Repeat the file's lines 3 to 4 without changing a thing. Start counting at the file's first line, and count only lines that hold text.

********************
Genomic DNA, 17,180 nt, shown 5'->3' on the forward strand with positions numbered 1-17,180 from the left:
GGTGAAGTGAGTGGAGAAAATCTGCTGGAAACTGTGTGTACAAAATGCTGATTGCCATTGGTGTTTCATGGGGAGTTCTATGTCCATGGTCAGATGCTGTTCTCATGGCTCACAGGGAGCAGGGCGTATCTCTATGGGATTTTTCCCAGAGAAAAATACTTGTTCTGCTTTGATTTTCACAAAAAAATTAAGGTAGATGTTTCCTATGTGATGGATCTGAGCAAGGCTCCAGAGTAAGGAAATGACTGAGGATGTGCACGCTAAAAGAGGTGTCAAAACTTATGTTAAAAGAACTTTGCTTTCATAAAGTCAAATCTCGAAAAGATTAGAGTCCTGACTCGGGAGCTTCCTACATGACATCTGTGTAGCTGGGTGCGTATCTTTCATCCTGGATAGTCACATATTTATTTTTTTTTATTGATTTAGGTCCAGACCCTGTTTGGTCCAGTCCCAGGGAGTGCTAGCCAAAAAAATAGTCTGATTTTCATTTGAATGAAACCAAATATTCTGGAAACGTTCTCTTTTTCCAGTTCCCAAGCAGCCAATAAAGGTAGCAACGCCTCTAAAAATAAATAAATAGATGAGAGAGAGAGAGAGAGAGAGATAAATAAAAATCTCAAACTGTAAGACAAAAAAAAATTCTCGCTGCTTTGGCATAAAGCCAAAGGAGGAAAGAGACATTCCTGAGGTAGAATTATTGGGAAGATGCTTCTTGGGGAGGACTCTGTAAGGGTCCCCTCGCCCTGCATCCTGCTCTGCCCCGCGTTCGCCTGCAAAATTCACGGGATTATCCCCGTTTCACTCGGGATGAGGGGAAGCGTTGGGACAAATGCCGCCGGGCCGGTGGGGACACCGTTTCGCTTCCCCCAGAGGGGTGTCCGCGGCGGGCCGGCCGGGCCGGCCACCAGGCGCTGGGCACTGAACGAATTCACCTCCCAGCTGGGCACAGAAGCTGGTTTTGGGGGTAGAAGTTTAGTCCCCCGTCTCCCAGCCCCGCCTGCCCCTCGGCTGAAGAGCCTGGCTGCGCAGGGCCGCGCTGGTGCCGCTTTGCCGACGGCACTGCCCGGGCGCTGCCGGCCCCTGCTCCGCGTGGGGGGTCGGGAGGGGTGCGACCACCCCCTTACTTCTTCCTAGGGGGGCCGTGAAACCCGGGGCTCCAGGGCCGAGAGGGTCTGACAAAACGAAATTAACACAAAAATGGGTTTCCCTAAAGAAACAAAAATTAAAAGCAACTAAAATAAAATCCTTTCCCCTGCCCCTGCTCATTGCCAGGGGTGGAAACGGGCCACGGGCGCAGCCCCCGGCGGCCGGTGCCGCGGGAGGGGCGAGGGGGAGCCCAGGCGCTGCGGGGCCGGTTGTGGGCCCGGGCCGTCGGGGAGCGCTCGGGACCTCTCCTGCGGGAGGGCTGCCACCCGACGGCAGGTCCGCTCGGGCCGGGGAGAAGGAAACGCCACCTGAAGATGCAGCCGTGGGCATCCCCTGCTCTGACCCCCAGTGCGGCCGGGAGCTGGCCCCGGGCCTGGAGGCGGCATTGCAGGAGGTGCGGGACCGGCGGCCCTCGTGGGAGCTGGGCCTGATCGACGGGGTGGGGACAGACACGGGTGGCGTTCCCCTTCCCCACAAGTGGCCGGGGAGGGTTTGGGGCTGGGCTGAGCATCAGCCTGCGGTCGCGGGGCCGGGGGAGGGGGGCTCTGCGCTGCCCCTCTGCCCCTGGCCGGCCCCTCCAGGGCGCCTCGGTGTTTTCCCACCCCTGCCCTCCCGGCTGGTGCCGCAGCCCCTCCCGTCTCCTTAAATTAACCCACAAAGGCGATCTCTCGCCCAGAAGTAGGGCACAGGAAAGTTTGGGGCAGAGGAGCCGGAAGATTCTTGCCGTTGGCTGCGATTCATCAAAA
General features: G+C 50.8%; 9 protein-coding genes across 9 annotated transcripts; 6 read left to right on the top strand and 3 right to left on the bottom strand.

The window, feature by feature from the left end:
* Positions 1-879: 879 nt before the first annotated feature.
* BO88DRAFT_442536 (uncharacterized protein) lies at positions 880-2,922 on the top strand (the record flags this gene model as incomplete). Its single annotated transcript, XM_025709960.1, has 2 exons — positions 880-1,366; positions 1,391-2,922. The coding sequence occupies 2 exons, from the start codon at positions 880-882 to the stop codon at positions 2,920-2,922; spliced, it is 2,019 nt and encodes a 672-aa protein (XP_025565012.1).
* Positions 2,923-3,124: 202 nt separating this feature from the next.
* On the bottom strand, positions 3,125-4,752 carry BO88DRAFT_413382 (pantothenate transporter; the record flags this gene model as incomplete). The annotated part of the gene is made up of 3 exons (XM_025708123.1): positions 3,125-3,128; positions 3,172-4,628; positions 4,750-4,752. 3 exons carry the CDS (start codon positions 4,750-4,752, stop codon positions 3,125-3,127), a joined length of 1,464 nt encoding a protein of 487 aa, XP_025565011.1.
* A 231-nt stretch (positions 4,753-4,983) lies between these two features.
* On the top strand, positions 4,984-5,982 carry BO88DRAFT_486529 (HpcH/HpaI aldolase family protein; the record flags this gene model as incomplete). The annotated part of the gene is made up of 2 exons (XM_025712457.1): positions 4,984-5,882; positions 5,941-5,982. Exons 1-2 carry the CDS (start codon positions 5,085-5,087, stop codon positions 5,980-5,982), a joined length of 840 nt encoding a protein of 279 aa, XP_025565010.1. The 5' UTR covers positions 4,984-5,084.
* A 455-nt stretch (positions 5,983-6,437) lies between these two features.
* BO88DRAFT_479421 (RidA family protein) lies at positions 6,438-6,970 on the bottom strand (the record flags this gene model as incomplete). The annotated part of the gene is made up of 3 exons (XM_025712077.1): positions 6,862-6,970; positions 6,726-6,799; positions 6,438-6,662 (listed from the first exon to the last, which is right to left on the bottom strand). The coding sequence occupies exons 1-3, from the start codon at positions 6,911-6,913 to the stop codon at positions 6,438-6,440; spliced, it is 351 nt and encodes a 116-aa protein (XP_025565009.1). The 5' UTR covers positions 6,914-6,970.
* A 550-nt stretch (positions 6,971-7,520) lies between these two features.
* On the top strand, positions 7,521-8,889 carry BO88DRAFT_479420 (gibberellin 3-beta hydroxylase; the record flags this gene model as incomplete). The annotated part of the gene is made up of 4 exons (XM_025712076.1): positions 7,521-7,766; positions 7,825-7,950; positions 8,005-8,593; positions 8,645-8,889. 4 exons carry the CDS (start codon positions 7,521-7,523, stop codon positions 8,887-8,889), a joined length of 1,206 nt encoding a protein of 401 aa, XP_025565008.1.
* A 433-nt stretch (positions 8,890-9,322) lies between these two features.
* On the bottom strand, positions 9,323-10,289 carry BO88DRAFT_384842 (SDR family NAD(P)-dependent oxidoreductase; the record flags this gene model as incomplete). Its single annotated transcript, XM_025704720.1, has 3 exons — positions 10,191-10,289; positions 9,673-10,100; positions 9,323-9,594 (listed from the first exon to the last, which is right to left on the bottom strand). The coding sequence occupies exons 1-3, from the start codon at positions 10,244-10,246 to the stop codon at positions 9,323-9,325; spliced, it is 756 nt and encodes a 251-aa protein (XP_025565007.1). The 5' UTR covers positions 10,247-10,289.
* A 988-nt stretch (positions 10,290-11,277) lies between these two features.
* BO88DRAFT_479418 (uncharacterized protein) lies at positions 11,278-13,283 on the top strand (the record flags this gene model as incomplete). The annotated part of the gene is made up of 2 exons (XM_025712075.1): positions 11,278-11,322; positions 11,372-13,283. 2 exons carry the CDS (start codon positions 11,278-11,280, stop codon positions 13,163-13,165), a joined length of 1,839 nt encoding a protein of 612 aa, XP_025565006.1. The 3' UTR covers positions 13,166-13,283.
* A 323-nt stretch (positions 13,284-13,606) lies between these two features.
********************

General features: G+C 50.8%; 9 protein-coding genes across 9 annotated transcripts; 6 read left to right on the top strand and 3 right to left on the bottom strand.

The window, feature by feature from the left end: